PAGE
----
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Raymondville officials are counting on the new detention facility and operator Management and Training Corp. to bring life back to its streets. Claire Harbage/NPR hide caption

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As Private ICE Lockups Grow, Towns Could See Economic Boon

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A man rides his bike on one of the main streets in Raymondville, TX. Claire Harbage/NPR hide caption

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Claire Harbage/NPR

Detention Center In Texas That Once Burned During Riots Reopens

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The Casa del Migrante San Juan Diego y San Francisco in Matamoros, Mexico is a shelter that houses people who have been deported from the U.S. Claire Harbage/NPR hide caption

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Claire Harbage/NPR

What Happens On The Other Side Of the U.S. Border In Mexico

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Dahani Gudiel, 25, from Guatemala turned herself and her three daughters in to the U.S. Customs and Border Protection outside of McAllen, Texas on Monday. Gudiel says she crossed the border seeking asylum after being threatened by gangs at home. Claire Harbage/NPR hide caption

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A Look Into What Immigrant Families Face At Busiest Border Crossing

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A money trader holds wads of cash on the street in Harare. Claire Harbage/NPR hide caption

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Claire Harbage/NPR

Mugabe's Gone, But Zimbabwe Still Has A Serious Cash Shortage

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Did The Government Meet The Deadline To Reunite Migrant Families?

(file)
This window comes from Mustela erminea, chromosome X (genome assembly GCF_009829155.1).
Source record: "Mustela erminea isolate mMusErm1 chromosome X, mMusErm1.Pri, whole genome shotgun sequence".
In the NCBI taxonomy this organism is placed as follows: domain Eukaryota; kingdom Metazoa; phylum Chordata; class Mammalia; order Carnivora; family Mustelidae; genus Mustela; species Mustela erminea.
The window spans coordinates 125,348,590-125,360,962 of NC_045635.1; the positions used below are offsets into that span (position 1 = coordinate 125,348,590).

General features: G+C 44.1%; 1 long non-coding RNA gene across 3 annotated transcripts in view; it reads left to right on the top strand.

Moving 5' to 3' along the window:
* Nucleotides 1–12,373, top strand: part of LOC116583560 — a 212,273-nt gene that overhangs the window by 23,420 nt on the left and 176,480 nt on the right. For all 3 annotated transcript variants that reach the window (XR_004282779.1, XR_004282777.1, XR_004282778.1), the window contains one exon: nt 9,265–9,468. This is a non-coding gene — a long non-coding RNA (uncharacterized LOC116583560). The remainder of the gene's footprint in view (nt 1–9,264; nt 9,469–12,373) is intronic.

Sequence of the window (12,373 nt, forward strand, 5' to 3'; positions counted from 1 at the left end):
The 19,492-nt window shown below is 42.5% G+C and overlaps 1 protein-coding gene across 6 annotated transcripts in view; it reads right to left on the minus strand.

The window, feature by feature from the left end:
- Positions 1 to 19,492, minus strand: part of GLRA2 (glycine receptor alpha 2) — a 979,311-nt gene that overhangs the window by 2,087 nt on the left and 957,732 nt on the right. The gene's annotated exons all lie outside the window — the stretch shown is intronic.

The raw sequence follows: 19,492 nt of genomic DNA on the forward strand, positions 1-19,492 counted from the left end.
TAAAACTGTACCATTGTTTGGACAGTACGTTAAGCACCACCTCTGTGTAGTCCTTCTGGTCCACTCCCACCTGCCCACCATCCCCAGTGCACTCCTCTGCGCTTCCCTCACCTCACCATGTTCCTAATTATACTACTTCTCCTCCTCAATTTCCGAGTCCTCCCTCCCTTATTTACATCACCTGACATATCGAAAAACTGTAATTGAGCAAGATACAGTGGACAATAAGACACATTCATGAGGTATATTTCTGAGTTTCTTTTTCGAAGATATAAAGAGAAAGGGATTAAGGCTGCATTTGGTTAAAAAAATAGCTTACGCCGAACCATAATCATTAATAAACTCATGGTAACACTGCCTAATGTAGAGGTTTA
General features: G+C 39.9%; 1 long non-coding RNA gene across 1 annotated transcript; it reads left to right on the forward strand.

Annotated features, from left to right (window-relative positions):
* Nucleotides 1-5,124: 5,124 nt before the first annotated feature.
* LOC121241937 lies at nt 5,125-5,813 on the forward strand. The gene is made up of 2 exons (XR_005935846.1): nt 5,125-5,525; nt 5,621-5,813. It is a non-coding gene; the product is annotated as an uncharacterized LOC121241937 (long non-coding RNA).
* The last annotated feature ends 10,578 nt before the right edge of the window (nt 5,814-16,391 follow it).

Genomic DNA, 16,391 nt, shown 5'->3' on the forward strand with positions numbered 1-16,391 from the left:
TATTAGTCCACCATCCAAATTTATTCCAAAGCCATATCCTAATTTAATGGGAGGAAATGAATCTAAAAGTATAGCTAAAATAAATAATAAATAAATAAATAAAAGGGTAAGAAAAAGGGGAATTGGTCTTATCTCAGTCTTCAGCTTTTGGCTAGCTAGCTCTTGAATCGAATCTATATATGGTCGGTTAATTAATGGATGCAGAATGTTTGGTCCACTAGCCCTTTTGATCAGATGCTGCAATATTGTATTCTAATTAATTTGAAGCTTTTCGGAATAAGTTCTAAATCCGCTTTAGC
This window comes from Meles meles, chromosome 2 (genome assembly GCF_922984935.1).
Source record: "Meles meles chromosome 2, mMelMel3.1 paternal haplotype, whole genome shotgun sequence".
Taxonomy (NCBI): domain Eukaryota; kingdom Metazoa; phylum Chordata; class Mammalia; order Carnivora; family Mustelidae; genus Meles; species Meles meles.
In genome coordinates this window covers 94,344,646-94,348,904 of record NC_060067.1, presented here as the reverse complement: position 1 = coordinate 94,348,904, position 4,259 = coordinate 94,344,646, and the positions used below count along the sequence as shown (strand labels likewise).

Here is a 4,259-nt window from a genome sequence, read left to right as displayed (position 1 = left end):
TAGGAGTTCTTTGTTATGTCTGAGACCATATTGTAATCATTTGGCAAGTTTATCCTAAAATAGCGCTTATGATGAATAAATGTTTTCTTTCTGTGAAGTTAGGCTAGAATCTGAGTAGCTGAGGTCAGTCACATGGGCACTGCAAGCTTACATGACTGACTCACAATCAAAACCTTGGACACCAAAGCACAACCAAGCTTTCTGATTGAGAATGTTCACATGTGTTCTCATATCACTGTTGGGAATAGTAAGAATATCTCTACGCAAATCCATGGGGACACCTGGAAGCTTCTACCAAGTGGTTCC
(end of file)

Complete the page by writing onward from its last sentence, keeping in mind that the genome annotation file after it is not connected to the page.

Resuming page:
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People released from immigration detention centers are often dropped off at the McAllen bus station in Texas. Claire Harbage/NPR hide caption

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Hundreds Of Families Still Separated As Reunification Deadline Arrives

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Parker Posey Writes Her Own Myth In 'You're On An Airplane'

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Demi Lovato's fans have been tweeting their support to Lovato as the singer recovers from an alleged drug overdose. Chris Pizzello/AP hide caption

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Chris Pizzello/AP

Reaction To Demi Lovato's Alleged Overdose Shows Changing Attitudes Toward Addiction

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A masked Somali pirate stands near a Taiwanese fishing vessel that washed up in 2012 after the pirates were paid a ransom and released the crew. The image appears on the cover of Michael Scott Moore's new book The Desert and the Sea. Farah Abdi Warsameh/AP hide caption

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Farah Abdi Warsameh/AP

What It's Like To Be Held Hostage By Somali Pirates For 2 1/2 Years

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Zinzile Majola, 27-year-old singer of Friends Band, says it felt like a window opening when Mugabe left. "It actually gave us more confidence that things would change from now on, from the way they were, from the way they used to be," Majola says. Claire Harbage/NPR hide caption

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Politics In Zimbabwe Has A New Soundtrack